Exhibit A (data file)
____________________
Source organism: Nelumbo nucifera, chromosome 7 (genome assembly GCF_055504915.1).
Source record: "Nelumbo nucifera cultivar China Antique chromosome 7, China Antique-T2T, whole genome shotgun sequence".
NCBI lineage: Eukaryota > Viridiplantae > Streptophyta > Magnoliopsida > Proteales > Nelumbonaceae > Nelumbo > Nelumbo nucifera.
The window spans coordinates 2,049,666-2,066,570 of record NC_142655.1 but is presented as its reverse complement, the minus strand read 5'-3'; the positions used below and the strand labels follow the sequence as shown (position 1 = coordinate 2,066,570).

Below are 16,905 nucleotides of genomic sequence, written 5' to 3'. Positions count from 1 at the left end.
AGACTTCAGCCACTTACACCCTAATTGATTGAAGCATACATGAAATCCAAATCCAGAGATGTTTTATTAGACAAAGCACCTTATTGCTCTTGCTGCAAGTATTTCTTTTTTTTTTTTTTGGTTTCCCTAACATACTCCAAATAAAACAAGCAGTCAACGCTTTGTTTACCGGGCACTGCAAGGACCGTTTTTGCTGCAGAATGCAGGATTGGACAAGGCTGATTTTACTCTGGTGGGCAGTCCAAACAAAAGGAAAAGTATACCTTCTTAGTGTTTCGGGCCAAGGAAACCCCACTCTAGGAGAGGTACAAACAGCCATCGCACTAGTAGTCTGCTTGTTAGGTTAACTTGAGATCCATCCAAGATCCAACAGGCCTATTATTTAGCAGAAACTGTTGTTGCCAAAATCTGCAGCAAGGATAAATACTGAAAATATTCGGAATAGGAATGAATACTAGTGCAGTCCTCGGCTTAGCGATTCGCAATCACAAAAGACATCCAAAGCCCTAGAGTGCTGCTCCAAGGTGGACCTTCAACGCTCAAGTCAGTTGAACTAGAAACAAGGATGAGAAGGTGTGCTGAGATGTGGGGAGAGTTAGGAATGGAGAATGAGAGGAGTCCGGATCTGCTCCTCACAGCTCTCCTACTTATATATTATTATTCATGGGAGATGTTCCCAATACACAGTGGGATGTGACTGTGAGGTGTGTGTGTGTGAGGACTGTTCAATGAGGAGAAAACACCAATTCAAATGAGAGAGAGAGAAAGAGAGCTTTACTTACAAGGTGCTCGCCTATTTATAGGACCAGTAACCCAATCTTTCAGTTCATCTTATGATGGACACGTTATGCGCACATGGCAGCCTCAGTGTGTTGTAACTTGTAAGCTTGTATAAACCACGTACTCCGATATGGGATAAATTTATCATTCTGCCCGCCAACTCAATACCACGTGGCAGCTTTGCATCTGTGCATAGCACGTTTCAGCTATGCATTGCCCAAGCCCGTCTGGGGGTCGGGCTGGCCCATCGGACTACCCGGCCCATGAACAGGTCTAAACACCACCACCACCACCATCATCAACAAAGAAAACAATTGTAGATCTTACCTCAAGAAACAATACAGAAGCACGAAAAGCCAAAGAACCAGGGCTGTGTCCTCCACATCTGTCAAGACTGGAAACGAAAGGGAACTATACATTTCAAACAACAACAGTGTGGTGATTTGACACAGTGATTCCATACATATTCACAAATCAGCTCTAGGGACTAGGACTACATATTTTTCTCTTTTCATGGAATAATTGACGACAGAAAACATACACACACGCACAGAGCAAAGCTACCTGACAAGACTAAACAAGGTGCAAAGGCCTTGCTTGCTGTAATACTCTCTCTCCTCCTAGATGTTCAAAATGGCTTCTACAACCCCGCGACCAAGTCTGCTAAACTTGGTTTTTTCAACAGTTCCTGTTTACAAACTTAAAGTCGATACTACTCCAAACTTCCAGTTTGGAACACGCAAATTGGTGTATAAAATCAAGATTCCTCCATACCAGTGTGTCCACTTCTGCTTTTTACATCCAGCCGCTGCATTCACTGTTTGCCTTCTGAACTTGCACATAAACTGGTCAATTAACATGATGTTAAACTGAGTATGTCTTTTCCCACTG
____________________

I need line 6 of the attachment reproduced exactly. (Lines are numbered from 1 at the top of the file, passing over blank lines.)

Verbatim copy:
AGACTTCAGCCACTTACACCCTAATTGATTGAAGCATACATGAAATCCAAATCCAGAGATGTTTTATTAGACAAAGCACCTTATTGCTCTTGCTGCAAGTATTTCTTTTTTTTTTTTTTGGTTTCCCTAACATACTCCAAATAAAACAAGCAGTCAACGCTTTGTTTACCGGGCACTGCAAGGACCGTTTTTGCTGCAGAATGCAGGATTGGACAAGGCTGATTTTACTCTGGTGGGCAGTCCAAACAAAAGGAAAAGTATACCTTCTTAGTGTTTCGGGCCAAGGAAACCCCACTCTAGGAGAGGTACAAACAGCCATCGCACTAGTAGTCTGCTTGTTAGGTTAACTTGAGATCCATCCAAGATCCAACAGGCCTATTATTTAGCAGAAACTGTTGTTGCCAAAATCTGCAGCAAGGATAAATACTGAAAATATTCGGAATAGGAATGAATACTAGTGCAGTCCTCGGCTTAGCGATTCGCAATCACAAAAGACATCCAAAGCCCTAGAGTGCTGCTCCAAGGTGGACCTTCAACGCTCAAGTCAGTTGAACTAGAAACAAGGATGAGAAGGTGTGCTGAGATGTGGGGAGAGTTAGGAATGGAGAATGAGAGGAGTCCGGATCTGCTCCTCACAGCTCTCCTACTTATATATTATTATTCATGGGAGATGTTCCCAATACACAGTGGGATGTGACTGTGAGGTGTGTGTGTGTGAGGACTGTTCAATGAGGAGAAAACACCAATTCAAATGAGAGAGAGAGAAAGAGAGCTTTACTTACAAGGTGCTCGCCTATTTATAGGACCAGTAACCCAATCTTTCAGTTCATCTTATGATGGACACGTTATGCGCACATGGCAGCCTCAGTGTGTTGTAACTTGTAAGCTTGTATAAACCACGTACTCCGATATGGGATAAATTTATCATTCTGCCCGCCAACTCAATACCACGTGGCAGCTTTGCATCTGTGCATAGCACGTTTCAGCTATGCATTGCCCAAGCCCGTCTGGGGGTCGGGCTGGCCCATCGGACTACCCGGCCCATGAACAGGTCTAAACACCACCACCACCACCATCATCAACAAAGAAAACAATTGTAGATCTTACCTCAAGAAACAATACAGAAGCACGAAAAGCCAAAGAACCAGGGCTGTGTCCTCCACATCTGTCAAGACTGGAAACGAAAGGGAACTATACATTTCAAACAACAACAGTGTGGTGATTTGACACAGTGATTCCATACATATTCACAAATCAGCTCTAGGGACTAGGACTACATATTTTTCTCTTTTCATGGAATAATTGACGACAGAAAACATACACACACGCACAGAGCAAAGCTACCTGACAAGACTAAACAAGGTGCAAAGGCCTTGCTTGCTGTAATACTCTCTCTCCTCCTAGATGTTCAAAATGGCTTCTACAACCCCGCGACCAAGTCTGCTAAACTTGGTTTTTTCAACAGTTCCTGTTTACAAACTTAAAGTCGATACTACTCCAAACTTCCAGTTTGGAACACGCAAATTGGTGTATAAAATCAAGATTCCTCCATACCAGTGTGTCCACTTCTGCTTTTTACATCCAGCCGCTGCATTCACTGTTTGCCTTCTGAACTTGCACATAAACTGGTCAATTAACATGATGTTAAACTGAGTATGTCTTTTCCCACTG